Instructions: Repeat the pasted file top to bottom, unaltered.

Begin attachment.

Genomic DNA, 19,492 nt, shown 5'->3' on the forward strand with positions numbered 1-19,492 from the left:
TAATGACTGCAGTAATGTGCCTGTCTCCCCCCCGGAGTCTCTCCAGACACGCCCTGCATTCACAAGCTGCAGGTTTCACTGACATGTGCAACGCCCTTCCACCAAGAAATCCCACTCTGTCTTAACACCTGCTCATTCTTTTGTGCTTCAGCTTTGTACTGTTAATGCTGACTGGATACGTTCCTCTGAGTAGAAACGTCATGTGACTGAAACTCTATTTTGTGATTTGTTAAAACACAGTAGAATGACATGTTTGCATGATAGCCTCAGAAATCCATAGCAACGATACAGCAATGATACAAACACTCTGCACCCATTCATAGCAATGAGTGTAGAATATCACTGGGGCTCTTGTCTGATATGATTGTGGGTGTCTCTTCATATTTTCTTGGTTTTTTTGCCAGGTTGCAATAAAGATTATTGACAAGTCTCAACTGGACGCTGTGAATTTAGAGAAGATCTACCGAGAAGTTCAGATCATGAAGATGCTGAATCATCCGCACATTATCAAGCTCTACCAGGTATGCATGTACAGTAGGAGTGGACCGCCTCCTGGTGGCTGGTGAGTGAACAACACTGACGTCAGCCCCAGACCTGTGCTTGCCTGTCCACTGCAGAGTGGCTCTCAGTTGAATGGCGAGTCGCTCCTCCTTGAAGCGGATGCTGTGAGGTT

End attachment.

Genomic DNA, 19,492 nt, shown 5'->3' on the forward strand with positions numbered 1-19,492 from the left:
TAATGACTGCAGTAATGTGCCTGTCTCCCCCCCGGAGTCTCTCCAGACACGCCCTGCATTCACAAGCTGCAGGTTTCACTGACATGTGCAACGCCCTTCCACCAAGAAATCCCACTCTGTCTTAACACCTGCTCATTCTTTTGTGCTTCAGCTTTGTACTGTTAATGCTGACTGGATACGTTCCTCTGAGTAGAAACGTCATGTGACTGAAACTCTATTTTGTGATTTGTTAAAACACAGTAGAATGACATGTTTGCATGATAGCCTCAGAAATCCATAGCAACGATACAGCAATGATACAAACACTCTGCACCCATTCATAGCAATGAGTGTAGAATATCACTGGGGCTCTTGTCTGATATGATTGTGGGTGTCTCTTCATATTTTCTTGGTTTTTTTGCCAGGTTGCAATAAAGATTATTGACAAGTCTCAACTGGACGCTGTGAATTTAGAGAAGATCTACCGAGAAGTTCAGATCATGAAGATGCTGAATCATCCGCACATTATCAAGCTCTACCAGGTATGCATGTACAGTAGGAGTGGACCGCCTCCTGGTGGCTGGTGAGTGAACAACACTGACGTCAGCCCCAGACCTGTGCTTGCCTGTCCACTGCAGAGTGGCTCTCAGTTGAATGGCGAGTCGCTCCTCCTTGAAGCGGATGCTGTGAGGTT